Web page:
I love weaving words into stories; placing invented people into invented problematic situations. My goal is not only to entertain, but to touch, transport and meaningfully move my readers. And when I succeed, it’s produces a high that no drug can match.
About Exceeding Expectations
It’s 1961 and Palm Beach socialite, irresistible rascal and devoted father Jack Morgan encounters genuine danger while staging his suicide to shield his beloved daughters from disgrace. Next, meet his daughter Charlotte (Charlie), an over-indulged 23 year-old struggling to cope with the traumatizing loss of her beloved father, her sister’s resulting mental breakdown and the discovery that she’s suddenly penniless. Fortunately Raul, an admiring young attorney, appears to offer assistance. As terrified as she is about daily survival, Charlie soon realizes that she has to learn what drove her father to kill himself. With Raul’s much needed ego-bolstering, the drive of necessity and unforeseen determination, Charlie finds a practical use for her annoyingly lean 5’ 11” frame. In time, this career finances her hard-wrought independence, her sister’s costly treatment and an emotional eye-opening journey to Paris.
Jumping back in time to romantic pre-WWII Paris, readers meet young Alan Fitzpatrick – aka Jack Morgan – lack-luster artist and expert lover and the bewitching girl who will become the mother of his children. Not even Charlie’s relentless detective work will uncover all Jack’s secrets, but in a fireworks of surprise endings, she discovers all that she needs to know and more: disturbing truths about her father, her own unique talent, crimes great and small and a diabolical villain.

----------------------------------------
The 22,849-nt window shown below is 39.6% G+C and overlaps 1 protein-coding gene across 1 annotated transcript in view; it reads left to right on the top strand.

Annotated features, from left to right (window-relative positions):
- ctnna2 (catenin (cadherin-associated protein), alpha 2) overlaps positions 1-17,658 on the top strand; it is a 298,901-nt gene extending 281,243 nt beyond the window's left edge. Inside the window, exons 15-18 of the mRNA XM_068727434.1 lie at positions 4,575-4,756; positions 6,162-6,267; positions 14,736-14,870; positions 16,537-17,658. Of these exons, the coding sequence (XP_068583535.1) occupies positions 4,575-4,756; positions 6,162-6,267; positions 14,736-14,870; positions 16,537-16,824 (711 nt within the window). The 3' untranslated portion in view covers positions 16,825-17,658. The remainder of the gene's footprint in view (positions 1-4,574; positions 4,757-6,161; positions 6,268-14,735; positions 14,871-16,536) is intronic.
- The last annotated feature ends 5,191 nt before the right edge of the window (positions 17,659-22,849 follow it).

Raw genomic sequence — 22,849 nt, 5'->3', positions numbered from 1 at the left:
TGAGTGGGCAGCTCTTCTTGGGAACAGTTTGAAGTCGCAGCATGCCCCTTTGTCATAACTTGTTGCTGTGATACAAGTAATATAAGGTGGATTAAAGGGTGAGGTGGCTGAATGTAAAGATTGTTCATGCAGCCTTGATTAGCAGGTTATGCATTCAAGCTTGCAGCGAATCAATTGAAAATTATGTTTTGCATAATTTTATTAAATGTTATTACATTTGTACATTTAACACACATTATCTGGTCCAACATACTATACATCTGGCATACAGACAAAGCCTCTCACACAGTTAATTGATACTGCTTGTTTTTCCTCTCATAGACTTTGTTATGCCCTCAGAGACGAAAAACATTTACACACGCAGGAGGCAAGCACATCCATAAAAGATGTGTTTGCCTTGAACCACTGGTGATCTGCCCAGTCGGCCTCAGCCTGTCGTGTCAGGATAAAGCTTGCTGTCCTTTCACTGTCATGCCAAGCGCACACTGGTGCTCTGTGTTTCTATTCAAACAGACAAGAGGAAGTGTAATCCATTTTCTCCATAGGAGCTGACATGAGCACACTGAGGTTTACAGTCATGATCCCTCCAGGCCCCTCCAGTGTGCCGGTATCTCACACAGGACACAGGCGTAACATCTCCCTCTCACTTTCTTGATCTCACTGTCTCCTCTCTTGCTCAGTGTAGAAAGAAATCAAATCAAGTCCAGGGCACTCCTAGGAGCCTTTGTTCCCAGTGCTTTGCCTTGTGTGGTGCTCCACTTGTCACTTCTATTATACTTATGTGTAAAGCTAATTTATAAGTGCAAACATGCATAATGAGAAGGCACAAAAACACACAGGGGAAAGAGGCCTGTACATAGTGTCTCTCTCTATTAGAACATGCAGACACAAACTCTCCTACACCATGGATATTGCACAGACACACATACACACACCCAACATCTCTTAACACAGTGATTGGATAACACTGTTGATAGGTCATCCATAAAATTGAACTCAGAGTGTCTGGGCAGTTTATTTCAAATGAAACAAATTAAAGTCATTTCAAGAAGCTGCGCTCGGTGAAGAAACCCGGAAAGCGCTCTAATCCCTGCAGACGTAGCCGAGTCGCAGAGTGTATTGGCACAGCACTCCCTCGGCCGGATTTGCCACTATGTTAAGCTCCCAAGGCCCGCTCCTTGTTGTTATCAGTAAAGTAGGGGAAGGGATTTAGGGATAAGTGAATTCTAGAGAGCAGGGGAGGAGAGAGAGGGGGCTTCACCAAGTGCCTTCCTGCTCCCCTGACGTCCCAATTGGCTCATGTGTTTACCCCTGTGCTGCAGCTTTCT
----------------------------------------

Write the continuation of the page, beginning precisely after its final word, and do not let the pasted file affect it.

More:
For more about Lisa, her books, and upcoming projects visit her website: http://www.LisaAprilSmith.com
Author Lisa April Smith lives with her husband, He-who-wishes-to-remain-anonymous, in Eternal Playland, Florida, a delightful spot just off I-95. Ms. Smith describes Eternal Playland as: “a little piece of level heaven with occasional dampness, where the bugs are plentiful but respectful, and even the smallest strip mall contains at least one pizza place and a nail salon.”
Before discovering a passion for writing, Ms. Smith sold plumbing and heating and antiques, taught ballroom dancing, tutored, modeled, designed software and managed projects for IBM and returned to college multiple times to study anthropology, sociology and computer science, in
which she holds degrees, as well as psychology, archeology, literature, history and art. Combine those widely diverse interests with a love of travel and a gift for writing page-turners and it’s easy to understand one reviewer’s unbridled praise for Exceeding Expectations, “an intriguingly rich tapestry of delightful well-developed characters into a perfectly balanced plot bursting with riveting mystery, crimes of the petty and the horrible sort, suspenseful twists, and romantic tension complete with love scenes that sizzle and pop.”